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12:00 AM
 | 
May 03, 2010
 |  BioCentury  |  Finance

Bedeviled by the healthcare details

Wall Street miscalculated effect of healthcare reform on Medicaid drug revenues

While the new U.S. healthcare reform legislation did not hide its new Medicaid discounts, the upfront costs apparently were largely ignored until the 1Q earnings began to roll in. Then seemingly everyone - large cap biopharma, analysts and investors alike - were taken by surprise by the quick impact of the new law on drug company P&Ls.

After the long passage process, the consensus apparently was that reform might have costs up front, but that the longer term benefits, like patent exclusivity for biologics and additional covered patients, would substantially mitigate them.

But as earnings season got underway, the upfront costs suddenly seemed underestimated as companies adjusted revenue and EPS numbers downward while the long-term benefits seemed overestimated and so far away as to factor little in current valuations.

"People tended not to overanalyze the impact in 2010 going into 1Q," observed Evan McCulloch of Franklin Templeton. "The general perception was that this will be negative in the short term and positive in long term. But maybe we underestimated the negative impact in the short term and overestimated the long-term positive impact."

The costs for the entire biopharmaceutical industry over the next decade were pegged at more then $100 billion and as much as $115 billion by Dominic Caruso VP of Finance and CFO at Johnson & Johnson, on the pharma's 1Q call.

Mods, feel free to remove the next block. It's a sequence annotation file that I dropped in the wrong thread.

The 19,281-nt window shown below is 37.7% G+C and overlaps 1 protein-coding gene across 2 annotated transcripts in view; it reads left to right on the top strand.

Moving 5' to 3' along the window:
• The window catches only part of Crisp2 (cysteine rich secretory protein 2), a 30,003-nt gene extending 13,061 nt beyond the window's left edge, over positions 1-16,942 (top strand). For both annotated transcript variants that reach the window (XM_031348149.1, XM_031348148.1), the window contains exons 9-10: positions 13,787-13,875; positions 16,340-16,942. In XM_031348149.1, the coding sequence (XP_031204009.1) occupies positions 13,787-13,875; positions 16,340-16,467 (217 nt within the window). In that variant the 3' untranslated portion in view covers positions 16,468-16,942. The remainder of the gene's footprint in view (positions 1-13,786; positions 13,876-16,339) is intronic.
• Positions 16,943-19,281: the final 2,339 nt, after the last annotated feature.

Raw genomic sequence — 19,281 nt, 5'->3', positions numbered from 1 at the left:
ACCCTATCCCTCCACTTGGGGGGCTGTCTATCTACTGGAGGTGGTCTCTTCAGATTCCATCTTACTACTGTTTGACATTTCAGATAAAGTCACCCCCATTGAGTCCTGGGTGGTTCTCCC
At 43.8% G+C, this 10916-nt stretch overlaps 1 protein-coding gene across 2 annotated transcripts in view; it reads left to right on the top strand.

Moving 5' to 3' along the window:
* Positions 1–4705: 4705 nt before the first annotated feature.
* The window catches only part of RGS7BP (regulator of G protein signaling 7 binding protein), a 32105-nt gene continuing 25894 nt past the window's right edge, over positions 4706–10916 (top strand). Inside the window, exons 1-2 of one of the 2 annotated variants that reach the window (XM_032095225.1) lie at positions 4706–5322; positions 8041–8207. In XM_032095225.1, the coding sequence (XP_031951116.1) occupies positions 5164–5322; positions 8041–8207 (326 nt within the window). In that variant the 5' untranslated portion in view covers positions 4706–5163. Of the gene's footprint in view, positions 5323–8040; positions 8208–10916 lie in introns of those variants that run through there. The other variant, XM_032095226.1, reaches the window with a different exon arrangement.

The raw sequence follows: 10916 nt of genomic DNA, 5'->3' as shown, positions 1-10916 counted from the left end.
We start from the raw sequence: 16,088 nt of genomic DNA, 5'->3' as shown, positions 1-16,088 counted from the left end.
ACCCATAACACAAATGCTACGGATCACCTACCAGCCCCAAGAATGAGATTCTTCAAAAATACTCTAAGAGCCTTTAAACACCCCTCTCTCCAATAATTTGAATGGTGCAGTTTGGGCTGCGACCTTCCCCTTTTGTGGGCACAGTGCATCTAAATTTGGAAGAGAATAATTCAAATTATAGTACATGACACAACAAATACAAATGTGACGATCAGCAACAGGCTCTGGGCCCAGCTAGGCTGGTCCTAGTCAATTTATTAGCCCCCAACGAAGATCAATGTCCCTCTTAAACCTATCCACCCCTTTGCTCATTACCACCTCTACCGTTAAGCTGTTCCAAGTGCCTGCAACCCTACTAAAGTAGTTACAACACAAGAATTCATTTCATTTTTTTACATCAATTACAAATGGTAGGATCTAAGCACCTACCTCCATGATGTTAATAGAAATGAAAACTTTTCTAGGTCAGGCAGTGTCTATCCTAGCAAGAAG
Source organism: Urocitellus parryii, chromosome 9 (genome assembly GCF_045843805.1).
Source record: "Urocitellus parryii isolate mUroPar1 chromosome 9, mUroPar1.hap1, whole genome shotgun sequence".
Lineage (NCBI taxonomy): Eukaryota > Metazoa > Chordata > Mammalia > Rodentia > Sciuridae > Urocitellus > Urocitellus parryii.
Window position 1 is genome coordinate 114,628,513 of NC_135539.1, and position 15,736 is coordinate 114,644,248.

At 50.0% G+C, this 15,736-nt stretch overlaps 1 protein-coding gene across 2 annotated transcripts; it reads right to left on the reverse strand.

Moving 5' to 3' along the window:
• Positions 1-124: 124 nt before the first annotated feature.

He put the 2010 industry impact at $4 billion, or 2% of branded U.S. sales, and the impact in 2011 at about $11 billion, or 6% of branded U.S. sales.

The 8% surprise

Due to the vagaries of the law, some companies bear more of the brunt.

While several buysiders told BioCentury they were sorting out which biotech names are getting hit the hardest, one investor referenced a sellside report by Piper Jaffray's Ian Somaiya, who pegs the hit to both Gilead Sciences Inc. and Amgen Inc. at about 1.5-3.5% of revenue for each of the next five years.

The exclusion of orphan drugs from some calculations, including government sales serving as the basis for the new law's excise tax on drug sales, are expected to limit the exposure of Genzyme Corp. and Celgene Corp. in particular. Somaiya pegged their annual revenue exposure for five years at 0.4-0.8% and 1.2-2.5%, respectively.

The excise tax on the industry will be $2.5 billion in 2011, rising each year to a high of $4.1 billion in 2018.

Sven Borho of OrbiMed Advisors suggested the 1Q numbers from

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